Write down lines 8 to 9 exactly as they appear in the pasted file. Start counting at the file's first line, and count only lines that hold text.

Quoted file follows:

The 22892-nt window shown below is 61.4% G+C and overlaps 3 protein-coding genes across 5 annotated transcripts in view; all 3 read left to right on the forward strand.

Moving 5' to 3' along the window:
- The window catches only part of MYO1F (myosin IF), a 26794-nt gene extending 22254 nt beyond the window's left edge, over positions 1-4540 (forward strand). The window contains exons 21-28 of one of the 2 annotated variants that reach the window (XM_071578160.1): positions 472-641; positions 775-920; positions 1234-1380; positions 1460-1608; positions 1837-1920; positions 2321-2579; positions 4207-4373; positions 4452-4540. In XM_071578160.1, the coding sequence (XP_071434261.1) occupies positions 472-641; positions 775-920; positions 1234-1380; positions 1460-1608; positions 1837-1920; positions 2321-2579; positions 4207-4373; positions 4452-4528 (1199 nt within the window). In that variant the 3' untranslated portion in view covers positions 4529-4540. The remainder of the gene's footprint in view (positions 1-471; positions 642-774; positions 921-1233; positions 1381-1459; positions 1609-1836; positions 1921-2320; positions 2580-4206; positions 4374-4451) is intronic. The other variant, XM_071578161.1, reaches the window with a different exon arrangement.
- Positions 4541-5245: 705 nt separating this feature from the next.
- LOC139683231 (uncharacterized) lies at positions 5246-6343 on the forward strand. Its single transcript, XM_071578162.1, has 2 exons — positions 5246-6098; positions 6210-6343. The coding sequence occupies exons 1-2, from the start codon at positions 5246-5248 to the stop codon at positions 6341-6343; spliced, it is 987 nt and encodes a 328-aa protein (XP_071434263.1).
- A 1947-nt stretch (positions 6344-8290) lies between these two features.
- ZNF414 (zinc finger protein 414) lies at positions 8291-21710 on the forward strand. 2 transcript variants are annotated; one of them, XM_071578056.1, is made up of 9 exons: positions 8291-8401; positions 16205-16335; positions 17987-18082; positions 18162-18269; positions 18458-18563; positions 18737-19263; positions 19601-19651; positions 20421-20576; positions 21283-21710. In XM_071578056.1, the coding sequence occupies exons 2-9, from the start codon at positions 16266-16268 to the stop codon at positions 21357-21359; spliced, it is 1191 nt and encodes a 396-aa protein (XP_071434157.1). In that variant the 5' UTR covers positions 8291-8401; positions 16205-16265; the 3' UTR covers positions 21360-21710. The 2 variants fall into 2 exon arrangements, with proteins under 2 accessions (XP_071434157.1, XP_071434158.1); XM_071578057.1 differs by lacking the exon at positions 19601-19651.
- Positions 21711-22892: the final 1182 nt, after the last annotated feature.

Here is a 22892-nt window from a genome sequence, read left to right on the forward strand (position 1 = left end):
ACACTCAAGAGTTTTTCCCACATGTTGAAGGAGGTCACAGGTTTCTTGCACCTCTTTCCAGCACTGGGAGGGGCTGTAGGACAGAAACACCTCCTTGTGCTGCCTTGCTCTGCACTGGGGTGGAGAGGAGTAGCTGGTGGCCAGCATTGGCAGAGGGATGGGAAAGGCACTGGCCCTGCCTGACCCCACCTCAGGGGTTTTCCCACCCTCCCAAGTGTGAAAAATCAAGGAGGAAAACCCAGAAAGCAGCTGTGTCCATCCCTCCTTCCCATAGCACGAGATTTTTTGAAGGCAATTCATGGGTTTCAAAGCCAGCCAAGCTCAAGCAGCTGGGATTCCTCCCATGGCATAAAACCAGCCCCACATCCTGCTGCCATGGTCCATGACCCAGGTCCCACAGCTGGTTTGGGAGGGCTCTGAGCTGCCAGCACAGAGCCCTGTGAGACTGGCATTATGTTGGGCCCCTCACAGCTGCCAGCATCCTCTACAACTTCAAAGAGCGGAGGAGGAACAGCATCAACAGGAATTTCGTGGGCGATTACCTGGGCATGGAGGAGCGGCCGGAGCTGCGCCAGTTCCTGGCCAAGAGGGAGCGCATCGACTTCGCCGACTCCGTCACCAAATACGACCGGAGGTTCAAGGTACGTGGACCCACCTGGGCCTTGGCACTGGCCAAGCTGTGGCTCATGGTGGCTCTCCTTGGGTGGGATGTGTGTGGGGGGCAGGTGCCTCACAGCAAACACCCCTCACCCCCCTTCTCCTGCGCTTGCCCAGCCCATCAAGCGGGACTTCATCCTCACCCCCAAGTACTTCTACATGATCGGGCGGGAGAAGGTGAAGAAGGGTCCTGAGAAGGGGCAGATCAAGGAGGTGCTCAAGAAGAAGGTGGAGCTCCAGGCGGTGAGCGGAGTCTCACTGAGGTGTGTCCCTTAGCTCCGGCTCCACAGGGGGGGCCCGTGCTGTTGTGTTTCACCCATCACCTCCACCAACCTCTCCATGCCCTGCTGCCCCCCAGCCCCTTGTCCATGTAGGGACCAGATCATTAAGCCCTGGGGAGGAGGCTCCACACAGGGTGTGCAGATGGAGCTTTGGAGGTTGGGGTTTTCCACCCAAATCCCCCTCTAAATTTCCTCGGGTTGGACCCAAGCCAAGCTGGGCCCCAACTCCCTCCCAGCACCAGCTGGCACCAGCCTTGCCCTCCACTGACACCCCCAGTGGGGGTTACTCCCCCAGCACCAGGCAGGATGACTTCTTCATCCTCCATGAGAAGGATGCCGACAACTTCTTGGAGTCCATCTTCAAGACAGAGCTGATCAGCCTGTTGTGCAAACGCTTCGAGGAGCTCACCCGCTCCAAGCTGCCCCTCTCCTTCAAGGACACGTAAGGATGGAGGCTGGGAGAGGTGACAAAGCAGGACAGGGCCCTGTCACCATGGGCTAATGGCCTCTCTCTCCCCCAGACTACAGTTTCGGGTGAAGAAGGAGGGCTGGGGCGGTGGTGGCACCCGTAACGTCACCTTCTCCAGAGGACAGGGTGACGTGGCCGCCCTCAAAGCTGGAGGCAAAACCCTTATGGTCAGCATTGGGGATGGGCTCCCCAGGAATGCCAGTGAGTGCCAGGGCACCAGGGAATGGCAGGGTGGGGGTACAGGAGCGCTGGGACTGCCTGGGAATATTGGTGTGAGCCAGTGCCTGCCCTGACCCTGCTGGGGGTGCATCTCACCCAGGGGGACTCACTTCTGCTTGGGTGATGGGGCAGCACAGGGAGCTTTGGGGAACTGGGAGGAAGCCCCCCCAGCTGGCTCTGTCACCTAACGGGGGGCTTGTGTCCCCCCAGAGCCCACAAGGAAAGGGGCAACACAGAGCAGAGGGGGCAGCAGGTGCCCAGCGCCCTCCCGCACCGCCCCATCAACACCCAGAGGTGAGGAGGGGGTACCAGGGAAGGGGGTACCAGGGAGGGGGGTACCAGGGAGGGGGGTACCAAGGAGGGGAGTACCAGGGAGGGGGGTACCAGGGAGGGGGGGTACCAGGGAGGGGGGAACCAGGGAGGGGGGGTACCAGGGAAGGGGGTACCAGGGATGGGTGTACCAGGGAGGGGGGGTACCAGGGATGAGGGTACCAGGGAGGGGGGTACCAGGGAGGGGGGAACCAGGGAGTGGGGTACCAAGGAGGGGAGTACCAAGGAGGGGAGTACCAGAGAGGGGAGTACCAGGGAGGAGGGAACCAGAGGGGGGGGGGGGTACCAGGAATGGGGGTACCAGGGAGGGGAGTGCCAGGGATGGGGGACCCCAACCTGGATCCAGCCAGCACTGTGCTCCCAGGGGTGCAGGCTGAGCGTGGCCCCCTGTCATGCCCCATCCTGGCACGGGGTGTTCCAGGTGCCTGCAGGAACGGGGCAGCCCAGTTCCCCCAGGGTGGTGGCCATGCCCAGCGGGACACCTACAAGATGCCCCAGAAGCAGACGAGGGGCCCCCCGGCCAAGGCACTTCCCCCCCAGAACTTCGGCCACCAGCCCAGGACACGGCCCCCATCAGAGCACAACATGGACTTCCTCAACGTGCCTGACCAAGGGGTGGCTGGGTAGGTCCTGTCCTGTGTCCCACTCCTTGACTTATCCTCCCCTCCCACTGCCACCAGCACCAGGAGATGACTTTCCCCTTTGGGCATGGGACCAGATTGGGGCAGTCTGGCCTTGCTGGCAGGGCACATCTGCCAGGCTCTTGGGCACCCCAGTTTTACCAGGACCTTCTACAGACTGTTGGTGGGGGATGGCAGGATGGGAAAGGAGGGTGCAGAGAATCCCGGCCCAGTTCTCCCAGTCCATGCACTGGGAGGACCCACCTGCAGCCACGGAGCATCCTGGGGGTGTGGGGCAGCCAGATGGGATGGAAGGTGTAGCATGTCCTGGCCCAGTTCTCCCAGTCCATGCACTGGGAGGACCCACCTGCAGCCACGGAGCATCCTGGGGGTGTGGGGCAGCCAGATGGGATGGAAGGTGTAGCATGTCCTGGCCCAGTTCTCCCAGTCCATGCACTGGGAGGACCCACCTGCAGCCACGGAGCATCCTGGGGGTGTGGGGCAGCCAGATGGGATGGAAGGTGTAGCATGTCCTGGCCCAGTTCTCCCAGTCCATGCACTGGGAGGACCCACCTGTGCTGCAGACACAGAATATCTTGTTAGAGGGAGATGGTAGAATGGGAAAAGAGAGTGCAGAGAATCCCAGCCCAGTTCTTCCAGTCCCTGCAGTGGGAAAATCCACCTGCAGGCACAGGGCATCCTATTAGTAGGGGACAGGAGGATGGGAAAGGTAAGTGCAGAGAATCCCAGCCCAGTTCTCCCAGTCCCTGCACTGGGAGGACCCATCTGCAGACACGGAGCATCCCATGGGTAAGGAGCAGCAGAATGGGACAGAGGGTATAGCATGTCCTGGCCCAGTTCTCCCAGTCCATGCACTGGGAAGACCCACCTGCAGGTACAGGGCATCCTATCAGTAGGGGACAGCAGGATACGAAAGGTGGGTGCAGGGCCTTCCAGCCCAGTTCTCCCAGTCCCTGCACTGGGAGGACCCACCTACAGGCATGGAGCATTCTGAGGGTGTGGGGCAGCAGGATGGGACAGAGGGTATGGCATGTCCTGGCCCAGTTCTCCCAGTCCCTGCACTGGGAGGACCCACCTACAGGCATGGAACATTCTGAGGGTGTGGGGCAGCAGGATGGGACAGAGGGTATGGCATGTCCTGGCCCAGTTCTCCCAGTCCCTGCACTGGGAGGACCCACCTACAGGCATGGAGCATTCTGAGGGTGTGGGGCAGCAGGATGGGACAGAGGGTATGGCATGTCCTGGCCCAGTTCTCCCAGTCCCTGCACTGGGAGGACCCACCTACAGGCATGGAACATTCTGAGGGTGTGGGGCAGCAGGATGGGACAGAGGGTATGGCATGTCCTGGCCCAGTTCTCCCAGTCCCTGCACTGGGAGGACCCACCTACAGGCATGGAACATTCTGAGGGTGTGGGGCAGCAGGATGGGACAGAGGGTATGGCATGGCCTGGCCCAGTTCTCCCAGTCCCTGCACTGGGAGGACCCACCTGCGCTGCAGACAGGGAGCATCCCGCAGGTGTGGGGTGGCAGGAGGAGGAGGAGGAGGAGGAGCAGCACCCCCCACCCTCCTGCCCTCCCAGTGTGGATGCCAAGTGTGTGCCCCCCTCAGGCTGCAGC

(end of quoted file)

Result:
- Positions 21711-22892: the final 1182 nt, after the last annotated feature.

Here is a 22892-nt window from a genome sequence, read left to right on the forward strand (position 1 = left end):